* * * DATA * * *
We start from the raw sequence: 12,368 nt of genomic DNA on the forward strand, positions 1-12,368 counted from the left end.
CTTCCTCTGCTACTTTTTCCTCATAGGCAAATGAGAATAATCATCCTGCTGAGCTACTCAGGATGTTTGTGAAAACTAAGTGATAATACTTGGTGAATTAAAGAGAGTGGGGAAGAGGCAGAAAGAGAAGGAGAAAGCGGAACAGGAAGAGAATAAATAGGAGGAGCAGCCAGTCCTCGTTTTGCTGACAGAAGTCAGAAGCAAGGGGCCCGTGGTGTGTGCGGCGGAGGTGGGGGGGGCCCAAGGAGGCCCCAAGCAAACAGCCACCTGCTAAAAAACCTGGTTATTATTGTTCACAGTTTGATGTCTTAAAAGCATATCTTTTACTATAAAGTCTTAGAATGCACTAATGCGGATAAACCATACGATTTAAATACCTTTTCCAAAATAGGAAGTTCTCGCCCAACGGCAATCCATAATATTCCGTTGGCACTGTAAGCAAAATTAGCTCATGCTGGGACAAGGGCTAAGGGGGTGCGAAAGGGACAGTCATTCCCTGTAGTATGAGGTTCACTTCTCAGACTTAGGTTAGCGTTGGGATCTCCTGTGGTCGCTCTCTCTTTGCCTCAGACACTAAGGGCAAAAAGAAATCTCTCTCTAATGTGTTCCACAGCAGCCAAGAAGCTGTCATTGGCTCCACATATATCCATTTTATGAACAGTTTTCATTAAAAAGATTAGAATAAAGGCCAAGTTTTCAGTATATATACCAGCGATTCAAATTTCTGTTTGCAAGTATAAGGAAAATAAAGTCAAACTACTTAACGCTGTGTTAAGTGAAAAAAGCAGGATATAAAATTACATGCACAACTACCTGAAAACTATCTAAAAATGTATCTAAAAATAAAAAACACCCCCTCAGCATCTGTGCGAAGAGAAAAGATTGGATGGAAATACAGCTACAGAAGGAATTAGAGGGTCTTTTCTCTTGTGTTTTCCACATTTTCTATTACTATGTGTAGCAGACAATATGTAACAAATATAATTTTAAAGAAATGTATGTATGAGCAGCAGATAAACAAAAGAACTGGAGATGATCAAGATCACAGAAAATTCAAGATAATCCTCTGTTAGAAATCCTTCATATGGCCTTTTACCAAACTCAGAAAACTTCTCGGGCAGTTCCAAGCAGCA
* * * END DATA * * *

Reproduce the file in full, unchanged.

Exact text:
We start from the raw sequence: 12,368 nt of genomic DNA on the forward strand, positions 1-12,368 counted from the left end.
CTTCCTCTGCTACTTTTTCCTCATAGGCAAATGAGAATAATCATCCTGCTGAGCTACTCAGGATGTTTGTGAAAACTAAGTGATAATACTTGGTGAATTAAAGAGAGTGGGGAAGAGGCAGAAAGAGAAGGAGAAAGCGGAACAGGAAGAGAATAAATAGGAGGAGCAGCCAGTCCTCGTTTTGCTGACAGAAGTCAGAAGCAAGGGGCCCGTGGTGTGTGCGGCGGAGGTGGGGGGGGCCCAAGGAGGCCCCAAGCAAACAGCCACCTGCTAAAAAACCTGGTTATTATTGTTCACAGTTTGATGTCTTAAAAGCATATCTTTTACTATAAAGTCTTAGAATGCACTAATGCGGATAAACCATACGATTTAAATACCTTTTCCAAAATAGGAAGTTCTCGCCCAACGGCAATCCATAATATTCCGTTGGCACTGTAAGCAAAATTAGCTCATGCTGGGACAAGGGCTAAGGGGGTGCGAAAGGGACAGTCATTCCCTGTAGTATGAGGTTCACTTCTCAGACTTAGGTTAGCGTTGGGATCTCCTGTGGTCGCTCTCTCTTTGCCTCAGACACTAAGGGCAAAAAGAAATCTCTCTCTAATGTGTTCCACAGCAGCCAAGAAGCTGTCATTGGCTCCACATATATCCATTTTATGAACAGTTTTCATTAAAAAGATTAGAATAAAGGCCAAGTTTTCAGTATATATACCAGCGATTCAAATTTCTGTTTGCAAGTATAAGGAAAATAAAGTCAAACTACTTAACGCTGTGTTAAGTGAAAAAAGCAGGATATAAAATTACATGCACAACTACCTGAAAACTATCTAAAAATGTATCTAAAAATAAAAAACACCCCCTCAGCATCTGTGCGAAGAGAAAAGATTGGATGGAAATACAGCTACAGAAGGAATTAGAGGGTCTTTTCTCTTGTGTTTTCCACATTTTCTATTACTATGTGTAGCAGACAATATGTAACAAATATAATTTTAAAGAAATGTATGTATGAGCAGCAGATAAACAAAAGAACTGGAGATGATCAAGATCACAGAAAATTCAAGATAATCCTCTGTTAGAAATCCTTCATATGGCCTTTTACCAAACTCAGAAAACTTCTCGGGCAGTTCCAAGCAGCA